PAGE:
On the second of July, after a pleasant journey of about twenty-four hours, Montreal was reached. This city, rapidly passing Quebec as the commercial metropolis of British North America, did not at first sight give a favourable impression. Its "high buildings, confusedly massed," and dirty wharfs—there were as yet no proper quays—gave it the appearance of a city in a primitive stage of development; and yet Montreal had a history of almost two hundred years back of it. It was a city in the making. The streets that the young emigrant saw on landing were unpaved; there were no watering carts such as he had seen in London, and on dry days blinding limestone dust made out-of-door existence unbearable, while in wet weather the city was a sea of mud. In some places there were no sidewalks, in others crude wooden walks had been laid down, but for the most part the walks were of rudely laid "stones of all sizes, shapes, and positions." In only two places were there really good stone pavements—in front of the Cathedral of Notre Dame and along the north side of Place d'Armes. There was no proper drainage system, and occasional stagnant pools could be seen even on the principal streets. St. Paul's was then the principal business street; Craig Street was a residential thoroughfare; and Notre Dame, although rapidly becoming a business street, was lined for the most part with the residences of merchants. Farms and orchards with an occasional handsome country residence occupied the space stretching back from St. Catherine Street to the mountain. McGill College, the chief glory of modern Montreal, had been founded, but as yet it had only a medical faculty with two professors.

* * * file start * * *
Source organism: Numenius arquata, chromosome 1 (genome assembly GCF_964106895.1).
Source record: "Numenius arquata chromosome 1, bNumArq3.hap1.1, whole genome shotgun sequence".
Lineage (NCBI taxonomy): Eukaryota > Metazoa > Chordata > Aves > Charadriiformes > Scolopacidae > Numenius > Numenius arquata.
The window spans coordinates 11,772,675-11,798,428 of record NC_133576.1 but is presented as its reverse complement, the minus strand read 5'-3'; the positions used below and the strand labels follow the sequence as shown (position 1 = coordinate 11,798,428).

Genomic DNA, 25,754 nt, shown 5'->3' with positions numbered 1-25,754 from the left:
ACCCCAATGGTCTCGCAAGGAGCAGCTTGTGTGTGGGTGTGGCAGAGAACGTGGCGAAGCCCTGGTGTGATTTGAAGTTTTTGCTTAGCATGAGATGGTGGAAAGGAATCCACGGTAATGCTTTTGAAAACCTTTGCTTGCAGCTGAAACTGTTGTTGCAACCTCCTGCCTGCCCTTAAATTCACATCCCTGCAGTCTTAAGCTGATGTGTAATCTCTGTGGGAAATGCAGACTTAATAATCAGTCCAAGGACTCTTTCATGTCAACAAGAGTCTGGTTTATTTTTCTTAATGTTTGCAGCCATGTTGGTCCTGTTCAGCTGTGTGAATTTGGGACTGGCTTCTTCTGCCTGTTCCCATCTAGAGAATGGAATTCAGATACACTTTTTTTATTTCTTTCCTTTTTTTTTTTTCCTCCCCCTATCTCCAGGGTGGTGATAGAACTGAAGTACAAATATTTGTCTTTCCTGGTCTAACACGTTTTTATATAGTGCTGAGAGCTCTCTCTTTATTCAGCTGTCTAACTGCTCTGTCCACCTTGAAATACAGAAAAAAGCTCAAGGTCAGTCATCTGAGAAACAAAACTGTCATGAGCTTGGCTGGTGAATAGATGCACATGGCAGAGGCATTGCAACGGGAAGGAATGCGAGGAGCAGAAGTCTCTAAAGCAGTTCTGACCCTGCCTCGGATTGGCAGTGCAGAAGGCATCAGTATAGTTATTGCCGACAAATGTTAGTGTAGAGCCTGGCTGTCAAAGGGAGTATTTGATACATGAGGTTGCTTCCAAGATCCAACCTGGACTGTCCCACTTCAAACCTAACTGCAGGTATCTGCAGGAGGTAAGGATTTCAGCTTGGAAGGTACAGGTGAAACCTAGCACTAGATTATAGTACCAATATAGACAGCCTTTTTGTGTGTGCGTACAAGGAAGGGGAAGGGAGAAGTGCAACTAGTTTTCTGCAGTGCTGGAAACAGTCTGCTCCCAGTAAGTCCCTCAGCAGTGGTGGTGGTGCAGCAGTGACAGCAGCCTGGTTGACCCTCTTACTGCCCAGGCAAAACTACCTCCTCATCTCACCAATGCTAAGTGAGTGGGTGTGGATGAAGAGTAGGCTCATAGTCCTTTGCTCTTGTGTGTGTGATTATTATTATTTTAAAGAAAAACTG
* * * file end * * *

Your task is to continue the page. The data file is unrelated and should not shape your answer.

At night Montreal was far from being a comfortable city to live in, and if Donald Smith ventured forth he was in danger of tripping over the uneven pavements or stumbling into an open ditch. The streets were unlighted. Some of the more imposing shops were illuminated with gas and the lights from their windows helped to guide the pedestrian through the uneven streets; but after business hours, when the heavy iron or wooden shutters were closed, the city was in stygian darkness.